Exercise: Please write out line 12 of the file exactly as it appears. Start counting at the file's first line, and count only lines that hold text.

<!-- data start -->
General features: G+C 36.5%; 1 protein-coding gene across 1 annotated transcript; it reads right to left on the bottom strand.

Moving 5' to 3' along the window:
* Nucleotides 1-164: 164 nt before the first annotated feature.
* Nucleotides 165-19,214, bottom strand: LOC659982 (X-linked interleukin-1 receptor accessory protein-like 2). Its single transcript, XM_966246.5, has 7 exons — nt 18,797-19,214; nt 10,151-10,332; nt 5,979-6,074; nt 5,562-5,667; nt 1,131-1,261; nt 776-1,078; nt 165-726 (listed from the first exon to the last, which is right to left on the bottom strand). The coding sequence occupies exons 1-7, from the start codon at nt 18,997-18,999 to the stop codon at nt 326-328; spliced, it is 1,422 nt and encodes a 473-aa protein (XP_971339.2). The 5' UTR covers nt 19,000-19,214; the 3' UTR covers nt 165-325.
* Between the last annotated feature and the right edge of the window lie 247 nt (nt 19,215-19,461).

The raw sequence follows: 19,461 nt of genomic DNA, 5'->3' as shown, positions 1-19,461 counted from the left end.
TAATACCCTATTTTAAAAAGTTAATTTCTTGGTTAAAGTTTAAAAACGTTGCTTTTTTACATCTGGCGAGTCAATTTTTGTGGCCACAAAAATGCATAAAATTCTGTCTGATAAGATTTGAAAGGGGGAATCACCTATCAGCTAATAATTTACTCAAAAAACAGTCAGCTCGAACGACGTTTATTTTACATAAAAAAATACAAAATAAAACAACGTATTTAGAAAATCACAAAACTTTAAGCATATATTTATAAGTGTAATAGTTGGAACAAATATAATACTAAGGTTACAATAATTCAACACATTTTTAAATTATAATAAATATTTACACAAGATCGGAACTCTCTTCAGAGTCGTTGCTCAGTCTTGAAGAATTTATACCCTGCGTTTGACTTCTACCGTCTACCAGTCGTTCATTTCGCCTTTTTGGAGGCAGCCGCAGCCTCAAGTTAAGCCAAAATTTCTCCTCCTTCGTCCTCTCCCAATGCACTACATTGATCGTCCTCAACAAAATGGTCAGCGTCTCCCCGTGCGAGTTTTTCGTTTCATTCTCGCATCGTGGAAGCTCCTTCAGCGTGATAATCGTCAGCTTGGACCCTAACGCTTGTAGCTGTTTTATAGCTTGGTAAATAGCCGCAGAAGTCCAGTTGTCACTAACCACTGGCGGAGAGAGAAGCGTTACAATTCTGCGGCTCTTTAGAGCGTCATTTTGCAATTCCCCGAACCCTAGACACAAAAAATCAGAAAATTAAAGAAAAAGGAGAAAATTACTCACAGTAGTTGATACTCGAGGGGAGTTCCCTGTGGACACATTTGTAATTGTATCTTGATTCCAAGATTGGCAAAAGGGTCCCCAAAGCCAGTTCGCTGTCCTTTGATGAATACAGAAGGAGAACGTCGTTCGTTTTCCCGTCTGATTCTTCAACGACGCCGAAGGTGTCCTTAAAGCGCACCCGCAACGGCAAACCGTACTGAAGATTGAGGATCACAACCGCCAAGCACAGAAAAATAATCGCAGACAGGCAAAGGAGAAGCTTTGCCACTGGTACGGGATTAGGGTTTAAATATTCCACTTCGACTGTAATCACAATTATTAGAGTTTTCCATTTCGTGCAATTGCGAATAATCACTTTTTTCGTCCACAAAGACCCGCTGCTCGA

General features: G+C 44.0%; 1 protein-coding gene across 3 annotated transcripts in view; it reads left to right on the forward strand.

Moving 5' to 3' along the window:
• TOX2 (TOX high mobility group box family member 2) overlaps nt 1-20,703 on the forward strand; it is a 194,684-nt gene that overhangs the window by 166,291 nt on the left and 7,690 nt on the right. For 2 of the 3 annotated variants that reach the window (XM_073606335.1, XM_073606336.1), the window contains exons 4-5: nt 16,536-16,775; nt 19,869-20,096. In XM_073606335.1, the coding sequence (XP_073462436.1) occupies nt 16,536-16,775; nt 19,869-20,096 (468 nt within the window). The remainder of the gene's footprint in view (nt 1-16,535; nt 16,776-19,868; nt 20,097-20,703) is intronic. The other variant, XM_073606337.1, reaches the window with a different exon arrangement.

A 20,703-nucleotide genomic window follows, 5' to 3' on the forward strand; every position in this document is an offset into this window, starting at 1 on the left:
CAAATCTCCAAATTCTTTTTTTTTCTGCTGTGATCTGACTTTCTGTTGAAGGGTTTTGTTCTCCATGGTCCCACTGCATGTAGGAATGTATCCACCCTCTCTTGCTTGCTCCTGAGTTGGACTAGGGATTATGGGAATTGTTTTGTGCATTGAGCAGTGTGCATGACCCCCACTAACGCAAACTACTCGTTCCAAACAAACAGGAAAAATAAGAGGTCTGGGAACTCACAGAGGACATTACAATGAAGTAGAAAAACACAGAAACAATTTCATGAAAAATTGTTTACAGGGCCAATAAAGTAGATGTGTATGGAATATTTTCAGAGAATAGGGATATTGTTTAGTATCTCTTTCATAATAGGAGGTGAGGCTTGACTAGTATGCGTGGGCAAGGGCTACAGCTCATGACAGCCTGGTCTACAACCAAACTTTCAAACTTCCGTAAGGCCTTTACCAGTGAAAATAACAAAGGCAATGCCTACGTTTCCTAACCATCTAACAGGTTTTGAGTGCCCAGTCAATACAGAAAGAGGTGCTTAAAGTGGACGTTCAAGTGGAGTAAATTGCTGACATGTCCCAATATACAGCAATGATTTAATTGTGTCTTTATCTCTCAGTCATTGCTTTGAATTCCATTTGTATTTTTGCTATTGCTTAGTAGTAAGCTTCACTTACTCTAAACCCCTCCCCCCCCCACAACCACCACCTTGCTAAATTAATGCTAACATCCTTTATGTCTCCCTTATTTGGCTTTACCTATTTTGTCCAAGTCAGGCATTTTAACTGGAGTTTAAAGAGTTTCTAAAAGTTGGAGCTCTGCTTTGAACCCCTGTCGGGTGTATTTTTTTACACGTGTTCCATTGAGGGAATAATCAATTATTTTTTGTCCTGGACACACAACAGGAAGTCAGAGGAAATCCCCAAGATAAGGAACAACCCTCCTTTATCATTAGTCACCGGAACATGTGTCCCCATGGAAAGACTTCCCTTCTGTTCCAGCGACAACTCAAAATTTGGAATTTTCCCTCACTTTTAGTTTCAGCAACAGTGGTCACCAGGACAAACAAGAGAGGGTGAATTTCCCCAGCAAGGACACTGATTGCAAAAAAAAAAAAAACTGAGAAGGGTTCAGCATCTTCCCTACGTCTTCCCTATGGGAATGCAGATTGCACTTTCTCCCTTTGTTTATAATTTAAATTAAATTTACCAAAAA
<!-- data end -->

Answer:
CAAATCTCCAAATTCTTTTTTTTTCTGCTGTGATCTGACTTTCTGTTGAAGGGTTTTGTTCTCCATGGTCCCACTGCATGTAGGAATGTATCCACCCTCTCTTGCTTGCTCCTGAGTTGGACTAGGGATTATGGGAATTGTTTTGTGCATTGAGCAGTGTGCATGACCCCCACTAACGCAAACTACTCGTTCCAAACAAACAGGAAAAATAAGAGGTCTGGGAACTCACAGAGGACATTACAATGAAGTAGAAAAACACAGAAACAATTTCATGAAAAATTGTTTACAGGGCCAATAAAGTAGATGTGTATGGAATATTTTCAGAGAATAGGGATATTGTTTAGTATCTCTTTCATAATAGGAGGTGAGGCTTGACTAGTATGCGTGGGCAAGGGCTACAGCTCATGACAGCCTGGTCTACAACCAAACTTTCAAACTTCCGTAAGGCCTTTACCAGTGAAAATAACAAAGGCAATGCCTACGTTTCCTAACCATCTAACAGGTTTTGAGTGCCCAGTCAATACAGAAAGAGGTGCTTAAAGTGGACGTTCAAGTGGAGTAAATTGCTGACATGTCCCAATATACAGCAATGATTTAATTGTGTCTTTATCTCTCAGTCATTGCTTTGAATTCCATTTGTATTTTTGCTATTGCTTAGTAGTAAGCTTCACTTACTCTAAACCCCTCCCCCCCCCACAACCACCACCTTGCTAAATTAATGCTAACATCCTTTATGTCTCCCTTATTTGGCTTTACCTATTTTGTCCAAGTCAGGCATTTTAACTGGAGTTTAAAGAGTTTCTAAAAGTTGGAGCTCTGCTTTGAACCCCTGTCGGGTGTATTTTTTTACACGTGTTCCATTGAGGGAATAATCAATTATTTTTTGTCCTGGACACACAACAGGAAGTCAGAGGAAATCCCCAAGATAAGGAACAACCCTCCTTTATCATTAGTCACCGGAACATGTGTCCCCATGGAAAGACTTCCCTTCTGTTCCAGCGACAACTCAAAATTTGGAATTTTCCCTCACTTTTAGTTTCAGCAACAGTGGTCACCAGGACAAACAAGAGAGGGTGAATTTCCCCAGCAAGGACACTGATTGCAAAAAAAAAAAAAACTGAGAAGGGTTCAGCATCTTCCCTACGTCTTCCCTATGGGAATGCAGATTGCACTTTCTCCCTTTGTTTATAATTTAAATTAAATTTACCAAAAA